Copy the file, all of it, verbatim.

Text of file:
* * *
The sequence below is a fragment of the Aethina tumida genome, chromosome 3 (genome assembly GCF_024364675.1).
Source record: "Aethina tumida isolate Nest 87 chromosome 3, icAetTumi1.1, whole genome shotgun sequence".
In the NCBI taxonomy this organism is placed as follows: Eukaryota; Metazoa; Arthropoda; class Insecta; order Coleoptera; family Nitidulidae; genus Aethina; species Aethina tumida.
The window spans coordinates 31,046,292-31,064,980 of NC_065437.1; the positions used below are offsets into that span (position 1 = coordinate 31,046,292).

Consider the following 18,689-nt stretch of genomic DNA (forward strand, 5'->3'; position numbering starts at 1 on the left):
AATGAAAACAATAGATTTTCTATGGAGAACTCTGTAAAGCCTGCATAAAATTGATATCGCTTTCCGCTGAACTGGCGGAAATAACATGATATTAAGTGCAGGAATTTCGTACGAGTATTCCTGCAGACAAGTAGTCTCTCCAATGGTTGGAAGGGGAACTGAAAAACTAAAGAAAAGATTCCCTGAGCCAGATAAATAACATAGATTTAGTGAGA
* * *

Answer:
The sequence below is a fragment of the Aethina tumida genome, chromosome 3 (genome assembly GCF_024364675.1).
Source record: "Aethina tumida isolate Nest 87 chromosome 3, icAetTumi1.1, whole genome shotgun sequence".
In the NCBI taxonomy this organism is placed as follows: Eukaryota; Metazoa; Arthropoda; class Insecta; order Coleoptera; family Nitidulidae; genus Aethina; species Aethina tumida.
The window spans coordinates 31,046,292-31,064,980 of NC_065437.1; the positions used below are offsets into that span (position 1 = coordinate 31,046,292).

Consider the following 18,689-nt stretch of genomic DNA (forward strand, 5'->3'; position numbering starts at 1 on the left):
AATGAAAACAATAGATTTTCTATGGAGAACTCTGTAAAGCCTGCATAAAATTGATATCGCTTTCCGCTGAACTGGCGGAAATAACATGATATTAAGTGCAGGAATTTCGTACGAGTATTCCTGCAGACAAGTAGTCTCTCCAATGGTTGGAAGGGGAACTGAAAAACTAAAGAAAAGATTCCCTGAGCCAGATAAATAACATAGATTTAGTGAGA